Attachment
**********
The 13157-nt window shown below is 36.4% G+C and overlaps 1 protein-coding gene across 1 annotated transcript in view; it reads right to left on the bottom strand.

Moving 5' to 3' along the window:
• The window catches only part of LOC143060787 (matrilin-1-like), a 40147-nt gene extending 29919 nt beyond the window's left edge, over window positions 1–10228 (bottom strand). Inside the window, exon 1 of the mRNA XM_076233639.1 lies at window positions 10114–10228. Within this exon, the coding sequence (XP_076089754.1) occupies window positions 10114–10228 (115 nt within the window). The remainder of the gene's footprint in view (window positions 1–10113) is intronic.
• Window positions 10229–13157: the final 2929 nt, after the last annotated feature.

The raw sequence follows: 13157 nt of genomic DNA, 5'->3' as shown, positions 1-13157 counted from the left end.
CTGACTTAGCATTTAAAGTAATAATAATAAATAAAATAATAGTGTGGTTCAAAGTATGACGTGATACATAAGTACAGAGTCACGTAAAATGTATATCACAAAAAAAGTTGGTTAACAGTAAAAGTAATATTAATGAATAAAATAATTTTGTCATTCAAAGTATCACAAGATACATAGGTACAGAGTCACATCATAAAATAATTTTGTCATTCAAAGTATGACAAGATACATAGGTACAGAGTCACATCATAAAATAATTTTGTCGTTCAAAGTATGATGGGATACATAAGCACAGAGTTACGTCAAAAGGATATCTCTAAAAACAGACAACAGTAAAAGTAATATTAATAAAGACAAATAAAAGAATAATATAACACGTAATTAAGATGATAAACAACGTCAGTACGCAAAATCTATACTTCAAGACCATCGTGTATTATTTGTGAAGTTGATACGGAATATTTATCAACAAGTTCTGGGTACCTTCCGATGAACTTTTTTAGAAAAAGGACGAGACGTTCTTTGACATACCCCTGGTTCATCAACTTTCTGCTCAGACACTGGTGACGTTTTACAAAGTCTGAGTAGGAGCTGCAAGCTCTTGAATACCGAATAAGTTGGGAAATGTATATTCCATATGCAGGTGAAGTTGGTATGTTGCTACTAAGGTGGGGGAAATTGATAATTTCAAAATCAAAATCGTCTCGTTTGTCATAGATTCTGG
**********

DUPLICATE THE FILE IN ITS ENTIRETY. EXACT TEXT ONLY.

The 13157-nt window shown below is 36.4% G+C and overlaps 1 protein-coding gene across 1 annotated transcript in view; it reads right to left on the bottom strand.

Moving 5' to 3' along the window:
• The window catches only part of LOC143060787 (matrilin-1-like), a 40147-nt gene extending 29919 nt beyond the window's left edge, over window positions 1–10228 (bottom strand). Inside the window, exon 1 of the mRNA XM_076233639.1 lies at window positions 10114–10228. Within this exon, the coding sequence (XP_076089754.1) occupies window positions 10114–10228 (115 nt within the window). The remainder of the gene's footprint in view (window positions 1–10113) is intronic.
• Window positions 10229–13157: the final 2929 nt, after the last annotated feature.

The raw sequence follows: 13157 nt of genomic DNA, 5'->3' as shown, positions 1-13157 counted from the left end.
CTGACTTAGCATTTAAAGTAATAATAATAAATAAAATAATAGTGTGGTTCAAAGTATGACGTGATACATAAGTACAGAGTCACGTAAAATGTATATCACAAAAAAAGTTGGTTAACAGTAAAAGTAATATTAATGAATAAAATAATTTTGTCATTCAAAGTATCACAAGATACATAGGTACAGAGTCACATCATAAAATAATTTTGTCATTCAAAGTATGACAAGATACATAGGTACAGAGTCACATCATAAAATAATTTTGTCGTTCAAAGTATGATGGGATACATAAGCACAGAGTTACGTCAAAAGGATATCTCTAAAAACAGACAACAGTAAAAGTAATATTAATAAAGACAAATAAAAGAATAATATAACACGTAATTAAGATGATAAACAACGTCAGTACGCAAAATCTATACTTCAAGACCATCGTGTATTATTTGTGAAGTTGATACGGAATATTTATCAACAAGTTCTGGGTACCTTCCGATGAACTTTTTTAGAAAAAGGACGAGACGTTCTTTGACATACCCCTGGTTCATCAACTTTCTGCTCAGACACTGGTGACGTTTTACAAAGTCTGAGTAGGAGCTGCAAGCTCTTGAATACCGAATAAGTTGGGAAATGTATATTCCATATGCAGGTGAAGTTGGTATGTTGCTACTAAGGTGGGGGAAATTGATAATTTCAAAATCAAAATCGTCTCGTTTGTCATAGATTCTGG